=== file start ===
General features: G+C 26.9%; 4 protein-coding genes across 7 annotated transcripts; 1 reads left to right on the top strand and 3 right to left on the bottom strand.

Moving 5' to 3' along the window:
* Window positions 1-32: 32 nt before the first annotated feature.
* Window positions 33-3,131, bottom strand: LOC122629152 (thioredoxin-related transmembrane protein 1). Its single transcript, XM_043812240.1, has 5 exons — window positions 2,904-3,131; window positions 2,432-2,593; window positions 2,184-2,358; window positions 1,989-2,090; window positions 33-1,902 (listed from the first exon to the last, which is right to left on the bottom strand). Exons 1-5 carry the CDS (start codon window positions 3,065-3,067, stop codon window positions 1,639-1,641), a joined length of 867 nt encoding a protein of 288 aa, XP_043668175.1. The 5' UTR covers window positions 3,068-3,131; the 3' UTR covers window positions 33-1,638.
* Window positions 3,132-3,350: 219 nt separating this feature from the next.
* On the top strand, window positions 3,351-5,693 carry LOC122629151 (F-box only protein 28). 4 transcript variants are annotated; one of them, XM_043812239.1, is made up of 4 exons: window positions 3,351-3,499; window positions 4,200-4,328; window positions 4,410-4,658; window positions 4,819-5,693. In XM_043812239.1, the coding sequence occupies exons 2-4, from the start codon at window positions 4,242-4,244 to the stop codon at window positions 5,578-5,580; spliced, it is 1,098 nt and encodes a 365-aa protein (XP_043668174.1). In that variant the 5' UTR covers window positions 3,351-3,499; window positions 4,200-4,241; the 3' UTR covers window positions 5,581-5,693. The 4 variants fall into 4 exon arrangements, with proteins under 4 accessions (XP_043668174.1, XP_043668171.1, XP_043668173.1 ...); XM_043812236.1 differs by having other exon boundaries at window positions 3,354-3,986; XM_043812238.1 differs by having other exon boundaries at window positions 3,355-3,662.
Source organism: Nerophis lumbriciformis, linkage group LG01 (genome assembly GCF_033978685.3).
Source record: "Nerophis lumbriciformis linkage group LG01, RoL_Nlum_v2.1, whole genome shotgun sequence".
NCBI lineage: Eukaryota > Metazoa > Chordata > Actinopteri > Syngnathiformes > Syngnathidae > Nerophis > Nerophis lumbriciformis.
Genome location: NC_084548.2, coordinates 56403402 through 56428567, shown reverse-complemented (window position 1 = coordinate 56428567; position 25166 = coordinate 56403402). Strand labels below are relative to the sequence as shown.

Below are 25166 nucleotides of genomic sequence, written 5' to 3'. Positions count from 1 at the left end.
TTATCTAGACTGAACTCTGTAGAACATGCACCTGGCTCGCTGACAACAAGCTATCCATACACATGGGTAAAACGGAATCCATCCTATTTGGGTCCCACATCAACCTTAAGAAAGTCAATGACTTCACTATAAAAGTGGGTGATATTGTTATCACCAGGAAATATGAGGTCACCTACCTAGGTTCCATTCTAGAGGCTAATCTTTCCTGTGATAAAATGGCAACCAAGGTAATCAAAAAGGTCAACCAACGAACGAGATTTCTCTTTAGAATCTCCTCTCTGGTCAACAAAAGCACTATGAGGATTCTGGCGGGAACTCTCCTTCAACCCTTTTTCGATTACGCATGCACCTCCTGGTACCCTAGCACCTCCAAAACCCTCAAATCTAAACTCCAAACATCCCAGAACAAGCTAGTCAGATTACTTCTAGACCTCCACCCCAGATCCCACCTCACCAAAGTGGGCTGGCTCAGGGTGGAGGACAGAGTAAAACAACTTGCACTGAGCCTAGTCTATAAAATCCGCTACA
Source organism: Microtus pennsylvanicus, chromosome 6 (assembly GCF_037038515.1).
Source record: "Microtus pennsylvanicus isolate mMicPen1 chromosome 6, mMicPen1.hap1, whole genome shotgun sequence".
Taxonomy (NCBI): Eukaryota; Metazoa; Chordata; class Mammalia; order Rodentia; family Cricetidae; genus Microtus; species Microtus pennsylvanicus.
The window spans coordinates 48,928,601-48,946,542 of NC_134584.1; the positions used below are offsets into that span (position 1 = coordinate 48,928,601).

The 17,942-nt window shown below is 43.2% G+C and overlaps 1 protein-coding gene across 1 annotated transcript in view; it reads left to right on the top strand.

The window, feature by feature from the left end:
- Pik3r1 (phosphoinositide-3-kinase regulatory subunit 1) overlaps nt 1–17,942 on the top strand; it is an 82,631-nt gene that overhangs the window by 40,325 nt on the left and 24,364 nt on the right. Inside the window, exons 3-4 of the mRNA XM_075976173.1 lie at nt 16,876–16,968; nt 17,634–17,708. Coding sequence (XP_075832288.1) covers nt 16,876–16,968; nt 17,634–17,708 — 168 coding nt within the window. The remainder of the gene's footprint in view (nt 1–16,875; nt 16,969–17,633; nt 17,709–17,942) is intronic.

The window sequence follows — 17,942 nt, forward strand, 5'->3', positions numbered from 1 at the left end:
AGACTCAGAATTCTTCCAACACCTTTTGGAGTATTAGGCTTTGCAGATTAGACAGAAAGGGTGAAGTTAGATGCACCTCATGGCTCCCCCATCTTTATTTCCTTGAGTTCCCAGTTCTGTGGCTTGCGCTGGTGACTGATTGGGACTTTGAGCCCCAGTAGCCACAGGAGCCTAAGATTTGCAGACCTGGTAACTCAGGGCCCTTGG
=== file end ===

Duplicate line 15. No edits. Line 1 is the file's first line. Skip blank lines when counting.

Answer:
Taxonomy (NCBI): Eukaryota; Metazoa; Chordata; class Mammalia; order Rodentia; family Cricetidae; genus Microtus; species Microtus pennsylvanicus.